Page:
Chuck (charlesofcamden) wrote,

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That’s a tough word. It describes a noble theory that usually becomes a reality only in the direst of emergencies. And even then, it is usually reminiscent of the World War II alliance between the United States and the Soviet Union. Even during the period of bipartisan cooperation, one will typically find each party jockeying for position to end up putting the screws to the other party as soon as the crisis has been dealt with.

I might as well use that word “crisis” to describe our upcoming presidential election, since it apparently feels like one to the more partisan members of the electorate. It’s funny – this is the eleventh presidential election I have memory of and I have heard every one of them described as “the most important election in our history” – or words to that effect. I don’t want to say that the choice doesn’t matter, but we need to keep some perspective here – our presidents rarely live up to either our greatest fears or our greatest hopes. I say that to the fellow who assured me a few years ago that W’s administration would be abolishing the election system in order to keep his party in power. I also say it to the fellow who told me that Bill Clinton would be our last president because he was one of the demons foretold in the Book of Revelations. Whew! Bill and W have both demonstrated their own unique ways of violating standards of decency, but if either one of them is a demon foretold in Revelations, then they don’t make demons like they used to.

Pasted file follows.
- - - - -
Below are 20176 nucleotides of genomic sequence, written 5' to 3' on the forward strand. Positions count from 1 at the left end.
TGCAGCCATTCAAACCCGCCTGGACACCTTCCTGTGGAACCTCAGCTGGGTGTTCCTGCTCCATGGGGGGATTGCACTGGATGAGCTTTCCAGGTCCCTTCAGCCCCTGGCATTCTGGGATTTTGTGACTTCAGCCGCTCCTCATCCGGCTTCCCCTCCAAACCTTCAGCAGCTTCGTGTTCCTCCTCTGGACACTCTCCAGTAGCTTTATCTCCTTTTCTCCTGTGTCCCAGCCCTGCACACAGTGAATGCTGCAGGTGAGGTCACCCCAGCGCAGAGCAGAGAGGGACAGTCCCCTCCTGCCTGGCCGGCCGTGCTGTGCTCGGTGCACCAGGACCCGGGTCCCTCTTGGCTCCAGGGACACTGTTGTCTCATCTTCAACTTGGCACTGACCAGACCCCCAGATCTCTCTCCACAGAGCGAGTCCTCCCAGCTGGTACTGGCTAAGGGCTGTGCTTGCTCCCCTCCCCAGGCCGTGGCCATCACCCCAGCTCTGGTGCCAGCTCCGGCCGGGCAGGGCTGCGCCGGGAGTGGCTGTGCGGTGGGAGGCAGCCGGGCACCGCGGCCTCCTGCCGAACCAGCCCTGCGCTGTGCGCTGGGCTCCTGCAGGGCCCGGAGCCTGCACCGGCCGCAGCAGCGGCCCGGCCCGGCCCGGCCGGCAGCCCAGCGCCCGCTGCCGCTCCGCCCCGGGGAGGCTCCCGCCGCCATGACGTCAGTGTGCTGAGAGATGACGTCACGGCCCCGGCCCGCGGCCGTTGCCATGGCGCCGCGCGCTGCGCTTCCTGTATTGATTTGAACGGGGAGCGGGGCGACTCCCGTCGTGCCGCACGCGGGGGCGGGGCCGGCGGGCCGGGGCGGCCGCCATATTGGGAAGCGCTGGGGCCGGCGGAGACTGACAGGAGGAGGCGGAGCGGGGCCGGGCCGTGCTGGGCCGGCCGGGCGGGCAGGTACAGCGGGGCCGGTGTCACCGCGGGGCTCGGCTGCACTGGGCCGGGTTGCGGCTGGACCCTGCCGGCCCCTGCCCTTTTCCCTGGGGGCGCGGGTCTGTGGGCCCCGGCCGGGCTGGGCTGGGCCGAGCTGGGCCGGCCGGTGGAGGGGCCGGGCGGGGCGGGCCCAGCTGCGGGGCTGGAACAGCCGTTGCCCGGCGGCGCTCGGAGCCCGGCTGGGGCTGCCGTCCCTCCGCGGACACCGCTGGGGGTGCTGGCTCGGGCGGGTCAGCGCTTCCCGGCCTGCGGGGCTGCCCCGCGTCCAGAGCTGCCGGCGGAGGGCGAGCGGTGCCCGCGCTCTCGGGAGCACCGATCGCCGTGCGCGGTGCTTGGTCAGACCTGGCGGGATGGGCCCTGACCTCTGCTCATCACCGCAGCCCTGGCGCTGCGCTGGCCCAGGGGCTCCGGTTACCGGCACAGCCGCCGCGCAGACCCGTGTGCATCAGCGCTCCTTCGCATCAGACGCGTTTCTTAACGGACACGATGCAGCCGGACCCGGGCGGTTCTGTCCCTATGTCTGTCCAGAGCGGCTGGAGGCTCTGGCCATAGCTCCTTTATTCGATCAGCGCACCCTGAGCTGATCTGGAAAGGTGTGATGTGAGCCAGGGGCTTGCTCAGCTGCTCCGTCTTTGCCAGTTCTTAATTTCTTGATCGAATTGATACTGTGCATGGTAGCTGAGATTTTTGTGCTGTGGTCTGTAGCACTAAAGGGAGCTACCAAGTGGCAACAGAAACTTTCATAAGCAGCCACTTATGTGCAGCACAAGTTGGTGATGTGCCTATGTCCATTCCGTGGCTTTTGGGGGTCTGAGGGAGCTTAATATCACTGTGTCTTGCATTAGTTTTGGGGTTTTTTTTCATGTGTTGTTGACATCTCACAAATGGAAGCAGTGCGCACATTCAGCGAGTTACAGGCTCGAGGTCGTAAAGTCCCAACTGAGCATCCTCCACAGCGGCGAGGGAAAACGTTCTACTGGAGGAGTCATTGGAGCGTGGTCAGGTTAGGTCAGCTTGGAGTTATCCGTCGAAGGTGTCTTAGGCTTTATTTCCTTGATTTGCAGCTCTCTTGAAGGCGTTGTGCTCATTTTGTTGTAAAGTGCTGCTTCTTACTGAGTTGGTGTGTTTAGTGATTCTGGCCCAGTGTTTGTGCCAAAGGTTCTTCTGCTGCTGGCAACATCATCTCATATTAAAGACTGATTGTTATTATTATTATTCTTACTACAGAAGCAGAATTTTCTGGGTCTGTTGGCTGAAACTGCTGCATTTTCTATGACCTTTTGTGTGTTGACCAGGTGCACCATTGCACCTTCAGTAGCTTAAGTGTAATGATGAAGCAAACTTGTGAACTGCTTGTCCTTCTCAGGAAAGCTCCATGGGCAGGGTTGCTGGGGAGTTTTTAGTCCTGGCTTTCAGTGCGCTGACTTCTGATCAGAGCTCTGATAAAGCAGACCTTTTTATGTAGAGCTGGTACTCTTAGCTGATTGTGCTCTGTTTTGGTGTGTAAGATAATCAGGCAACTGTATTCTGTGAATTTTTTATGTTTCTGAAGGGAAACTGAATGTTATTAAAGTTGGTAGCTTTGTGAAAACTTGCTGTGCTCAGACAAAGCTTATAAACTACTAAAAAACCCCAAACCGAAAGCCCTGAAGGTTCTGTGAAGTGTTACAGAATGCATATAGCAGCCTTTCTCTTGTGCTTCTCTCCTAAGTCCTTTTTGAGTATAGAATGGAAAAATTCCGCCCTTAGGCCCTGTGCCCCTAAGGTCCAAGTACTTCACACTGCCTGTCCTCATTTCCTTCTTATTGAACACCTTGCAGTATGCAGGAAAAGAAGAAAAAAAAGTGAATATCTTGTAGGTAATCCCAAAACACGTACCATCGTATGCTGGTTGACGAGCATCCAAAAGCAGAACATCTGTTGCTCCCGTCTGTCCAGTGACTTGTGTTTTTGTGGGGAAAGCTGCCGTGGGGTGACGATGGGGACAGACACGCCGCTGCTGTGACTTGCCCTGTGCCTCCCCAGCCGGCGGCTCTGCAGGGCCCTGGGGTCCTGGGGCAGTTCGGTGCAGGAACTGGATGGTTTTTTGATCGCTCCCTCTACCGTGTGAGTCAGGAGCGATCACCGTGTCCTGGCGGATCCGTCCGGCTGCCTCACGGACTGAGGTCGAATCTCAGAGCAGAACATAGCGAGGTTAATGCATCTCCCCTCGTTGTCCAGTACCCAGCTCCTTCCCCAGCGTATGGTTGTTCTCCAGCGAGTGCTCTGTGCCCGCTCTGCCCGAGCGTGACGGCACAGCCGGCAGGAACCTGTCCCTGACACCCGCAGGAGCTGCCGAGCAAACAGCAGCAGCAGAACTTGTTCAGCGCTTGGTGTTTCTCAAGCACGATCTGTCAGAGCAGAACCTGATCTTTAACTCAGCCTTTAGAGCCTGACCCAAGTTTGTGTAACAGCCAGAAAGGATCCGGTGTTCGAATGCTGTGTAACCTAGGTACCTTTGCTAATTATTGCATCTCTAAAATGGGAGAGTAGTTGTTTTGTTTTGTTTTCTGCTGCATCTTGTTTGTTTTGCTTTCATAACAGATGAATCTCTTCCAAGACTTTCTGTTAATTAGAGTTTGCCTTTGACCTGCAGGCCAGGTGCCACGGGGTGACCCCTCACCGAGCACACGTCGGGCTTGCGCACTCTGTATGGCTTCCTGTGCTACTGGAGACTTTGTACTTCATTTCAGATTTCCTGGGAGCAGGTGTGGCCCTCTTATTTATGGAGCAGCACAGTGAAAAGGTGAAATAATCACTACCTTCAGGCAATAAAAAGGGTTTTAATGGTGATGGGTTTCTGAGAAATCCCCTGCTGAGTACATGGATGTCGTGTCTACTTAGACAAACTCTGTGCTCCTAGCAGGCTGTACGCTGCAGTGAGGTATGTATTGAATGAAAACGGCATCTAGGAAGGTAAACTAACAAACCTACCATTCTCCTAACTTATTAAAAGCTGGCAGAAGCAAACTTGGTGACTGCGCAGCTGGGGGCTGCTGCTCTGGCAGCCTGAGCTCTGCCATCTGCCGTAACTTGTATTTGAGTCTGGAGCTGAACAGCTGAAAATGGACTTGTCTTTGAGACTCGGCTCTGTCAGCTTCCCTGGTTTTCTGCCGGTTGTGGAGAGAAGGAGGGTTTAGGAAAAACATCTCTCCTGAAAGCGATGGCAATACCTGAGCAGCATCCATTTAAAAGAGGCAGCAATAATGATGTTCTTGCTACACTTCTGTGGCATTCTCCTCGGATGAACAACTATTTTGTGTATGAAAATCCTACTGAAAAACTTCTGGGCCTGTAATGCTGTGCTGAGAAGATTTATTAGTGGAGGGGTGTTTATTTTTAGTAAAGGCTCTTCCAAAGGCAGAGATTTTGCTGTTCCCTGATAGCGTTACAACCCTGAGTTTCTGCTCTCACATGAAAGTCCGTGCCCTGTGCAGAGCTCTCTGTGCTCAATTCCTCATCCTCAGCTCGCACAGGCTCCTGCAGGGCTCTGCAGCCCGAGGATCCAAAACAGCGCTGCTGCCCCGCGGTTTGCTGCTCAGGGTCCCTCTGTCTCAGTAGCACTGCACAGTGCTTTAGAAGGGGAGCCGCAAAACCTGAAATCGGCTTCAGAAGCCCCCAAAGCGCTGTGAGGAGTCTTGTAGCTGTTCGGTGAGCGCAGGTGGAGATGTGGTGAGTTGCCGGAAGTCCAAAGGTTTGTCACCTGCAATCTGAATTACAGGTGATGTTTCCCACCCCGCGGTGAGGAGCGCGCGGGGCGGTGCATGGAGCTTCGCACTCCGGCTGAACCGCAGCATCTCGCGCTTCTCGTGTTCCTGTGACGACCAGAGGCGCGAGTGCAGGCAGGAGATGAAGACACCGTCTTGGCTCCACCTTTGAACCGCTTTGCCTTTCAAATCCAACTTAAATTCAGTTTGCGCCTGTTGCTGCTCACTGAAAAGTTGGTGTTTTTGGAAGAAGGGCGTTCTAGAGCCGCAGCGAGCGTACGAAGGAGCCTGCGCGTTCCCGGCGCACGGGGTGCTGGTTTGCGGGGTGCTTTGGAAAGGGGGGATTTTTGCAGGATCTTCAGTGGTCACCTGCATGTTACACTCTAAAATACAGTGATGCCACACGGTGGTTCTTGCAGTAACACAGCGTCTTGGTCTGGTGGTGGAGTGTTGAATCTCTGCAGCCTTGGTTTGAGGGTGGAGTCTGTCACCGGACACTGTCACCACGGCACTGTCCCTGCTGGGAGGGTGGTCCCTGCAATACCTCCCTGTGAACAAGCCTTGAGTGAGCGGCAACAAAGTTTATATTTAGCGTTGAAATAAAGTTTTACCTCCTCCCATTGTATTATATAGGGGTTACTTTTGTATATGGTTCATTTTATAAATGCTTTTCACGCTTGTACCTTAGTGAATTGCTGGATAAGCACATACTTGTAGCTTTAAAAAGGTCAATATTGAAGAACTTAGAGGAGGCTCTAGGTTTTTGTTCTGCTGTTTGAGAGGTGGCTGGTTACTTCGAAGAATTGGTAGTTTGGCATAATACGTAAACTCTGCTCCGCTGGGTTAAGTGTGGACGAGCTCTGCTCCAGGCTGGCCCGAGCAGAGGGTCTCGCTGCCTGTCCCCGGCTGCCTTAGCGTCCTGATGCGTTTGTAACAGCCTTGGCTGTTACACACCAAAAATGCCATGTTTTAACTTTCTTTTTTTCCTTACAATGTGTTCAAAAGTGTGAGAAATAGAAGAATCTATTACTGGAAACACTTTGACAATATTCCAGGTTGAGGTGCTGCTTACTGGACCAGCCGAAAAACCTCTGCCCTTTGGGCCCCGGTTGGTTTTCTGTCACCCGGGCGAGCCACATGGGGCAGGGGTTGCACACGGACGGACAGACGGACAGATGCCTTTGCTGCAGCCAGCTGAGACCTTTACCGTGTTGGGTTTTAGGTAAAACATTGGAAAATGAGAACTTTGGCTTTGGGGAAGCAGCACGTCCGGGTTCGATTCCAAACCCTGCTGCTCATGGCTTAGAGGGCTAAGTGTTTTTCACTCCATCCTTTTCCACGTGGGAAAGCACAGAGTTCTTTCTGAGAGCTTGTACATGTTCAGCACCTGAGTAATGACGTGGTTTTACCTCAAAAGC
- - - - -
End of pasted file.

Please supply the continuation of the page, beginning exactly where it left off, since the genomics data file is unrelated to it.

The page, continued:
Some of the election alarmists I’ve encountered remind me of an actor acquaintance of mine. I recall a conversation I had with him in the fall of 1999. He was getting revved up on the subject of the impending Y2K crisis – remember that? He advised me that he had been reading up on it and that it was going to be far worse than most folks suspected. Some relative of his owned a place way out in Colorado and he planned to be holed up there with months of provisions come December 31, 1999. After that conversation, I didn’t see him again for a couple years. I suppose I should have asked him where he was when Y2K hit, but I let it pass.

Don’t get me wrong; there are plenty of genuine crises out there – political, financial, climatological, ethical, and otherwise. But if you think that solving them is just a matter of whether you vote for McCain or Obama, then you’ve seriously underestimated the enormity of these problems, or you’ve seriously overestimated the power of the presidency. Yes, our next president will be a major player in some awfully important decisions, but his role will be but one of many in a very large cast. So let there be no despair – even if the “wrong” guy wins, our work as individual citizens will go on.

For the last word, I will turn to Neil Steinberg. He’s a columnist for the Chicago Sun-Times. I blow hot and cold in my appreciation for his work, but he made some good points in today’s column, which was devoted to the topic of bipartisanship:

“I’ve voted for Republicans – I voted for Jim Edgar, who to his credit became one of the few Illinois governors in recent history who didn’t have to worry about ending his retirement in prison. Party loyalty – like faith – can be something that enriches and ennobles your life. Or it can be something that hobbles and blinds you.”

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